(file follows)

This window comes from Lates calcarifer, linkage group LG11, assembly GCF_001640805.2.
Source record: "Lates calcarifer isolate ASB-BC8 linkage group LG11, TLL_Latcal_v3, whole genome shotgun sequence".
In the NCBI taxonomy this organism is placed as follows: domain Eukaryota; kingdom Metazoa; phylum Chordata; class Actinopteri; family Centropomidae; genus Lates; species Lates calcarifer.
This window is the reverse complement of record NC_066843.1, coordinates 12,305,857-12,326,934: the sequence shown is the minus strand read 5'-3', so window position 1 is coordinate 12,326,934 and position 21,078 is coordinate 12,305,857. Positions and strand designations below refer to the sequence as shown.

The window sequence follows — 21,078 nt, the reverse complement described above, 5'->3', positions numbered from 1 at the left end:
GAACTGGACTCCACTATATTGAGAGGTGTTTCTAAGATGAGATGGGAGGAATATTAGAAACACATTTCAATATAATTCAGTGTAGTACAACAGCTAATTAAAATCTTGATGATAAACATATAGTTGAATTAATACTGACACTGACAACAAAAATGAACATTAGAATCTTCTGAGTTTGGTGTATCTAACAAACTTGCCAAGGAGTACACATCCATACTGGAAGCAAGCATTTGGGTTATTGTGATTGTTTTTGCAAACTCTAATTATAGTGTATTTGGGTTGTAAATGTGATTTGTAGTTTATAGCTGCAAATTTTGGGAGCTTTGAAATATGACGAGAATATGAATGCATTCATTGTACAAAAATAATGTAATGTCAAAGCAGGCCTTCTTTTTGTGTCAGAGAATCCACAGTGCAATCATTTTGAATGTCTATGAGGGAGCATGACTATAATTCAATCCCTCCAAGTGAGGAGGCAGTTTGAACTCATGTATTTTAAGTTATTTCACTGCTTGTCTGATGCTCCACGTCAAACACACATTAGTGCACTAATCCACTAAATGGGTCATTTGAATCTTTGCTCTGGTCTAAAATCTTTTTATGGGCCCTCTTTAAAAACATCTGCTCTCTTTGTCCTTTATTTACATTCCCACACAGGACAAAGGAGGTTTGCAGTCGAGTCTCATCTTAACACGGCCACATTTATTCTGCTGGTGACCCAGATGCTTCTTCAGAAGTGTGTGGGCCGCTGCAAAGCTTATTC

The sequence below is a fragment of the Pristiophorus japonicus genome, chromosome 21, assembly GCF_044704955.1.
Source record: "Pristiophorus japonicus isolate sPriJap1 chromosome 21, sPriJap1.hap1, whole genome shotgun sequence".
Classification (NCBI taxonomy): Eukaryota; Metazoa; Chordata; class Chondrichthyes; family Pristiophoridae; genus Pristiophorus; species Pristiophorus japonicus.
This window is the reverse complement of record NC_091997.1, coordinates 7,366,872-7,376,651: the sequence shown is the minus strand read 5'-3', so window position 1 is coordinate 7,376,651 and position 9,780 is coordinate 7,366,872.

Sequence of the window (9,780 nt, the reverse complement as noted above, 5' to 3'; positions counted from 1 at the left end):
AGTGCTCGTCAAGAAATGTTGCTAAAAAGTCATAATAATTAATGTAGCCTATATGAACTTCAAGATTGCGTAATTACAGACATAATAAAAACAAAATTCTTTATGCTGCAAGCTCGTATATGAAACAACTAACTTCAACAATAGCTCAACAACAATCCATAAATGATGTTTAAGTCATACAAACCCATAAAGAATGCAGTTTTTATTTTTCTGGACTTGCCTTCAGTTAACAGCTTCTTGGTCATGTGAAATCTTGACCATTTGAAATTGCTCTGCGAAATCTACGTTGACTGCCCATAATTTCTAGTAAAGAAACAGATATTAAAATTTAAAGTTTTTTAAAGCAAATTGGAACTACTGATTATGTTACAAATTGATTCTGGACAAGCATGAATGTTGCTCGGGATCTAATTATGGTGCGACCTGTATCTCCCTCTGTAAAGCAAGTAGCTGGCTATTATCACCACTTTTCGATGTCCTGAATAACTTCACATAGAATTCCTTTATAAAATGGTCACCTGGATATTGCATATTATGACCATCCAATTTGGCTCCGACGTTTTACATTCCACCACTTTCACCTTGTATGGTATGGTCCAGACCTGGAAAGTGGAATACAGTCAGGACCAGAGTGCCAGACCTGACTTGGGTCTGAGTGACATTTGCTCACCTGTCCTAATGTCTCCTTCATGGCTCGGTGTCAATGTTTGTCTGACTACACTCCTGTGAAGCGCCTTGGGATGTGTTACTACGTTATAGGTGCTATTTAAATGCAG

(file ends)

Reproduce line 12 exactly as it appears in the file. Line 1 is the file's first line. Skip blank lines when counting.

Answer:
AGTGCTCGTCAAGAAATGTTGCTAAAAAGTCATAATAATTAATGTAGCCTATATGAACTTCAAGATTGCGTAATTACAGACATAATAAAAACAAAATTCTTTATGCTGCAAGCTCGTATATGAAACAACTAACTTCAACAATAGCTCAACAACAATCCATAAATGATGTTTAAGTCATACAAACCCATAAAGAATGCAGTTTTTATTTTTCTGGACTTGCCTTCAGTTAACAGCTTCTTGGTCATGTGAAATCTTGACCATTTGAAATTGCTCTGCGAAATCTACGTTGACTGCCCATAATTTCTAGTAAAGAAACAGATATTAAAATTTAAAGTTTTTTAAAGCAAATTGGAACTACTGATTATGTTACAAATTGATTCTGGACAAGCATGAATGTTGCTCGGGATCTAATTATGGTGCGACCTGTATCTCCCTCTGTAAAGCAAGTAGCTGGCTATTATCACCACTTTTCGATGTCCTGAATAACTTCACATAGAATTCCTTTATAAAATGGTCACCTGGATATTGCATATTATGACCATCCAATTTGGCTCCGACGTTTTACATTCCACCACTTTCACCTTGTATGGTATGGTCCAGACCTGGAAAGTGGAATACAGTCAGGACCAGAGTGCCAGACCTGACTTGGGTCTGAGTGACATTTGCTCACCTGTCCTAATGTCTCCTTCATGGCTCGGTGTCAATGTTTGTCTGACTACACTCCTGTGAAGCGCCTTGGGATGTGTTACTACGTTATAGGTGCTATTTAAATGCAG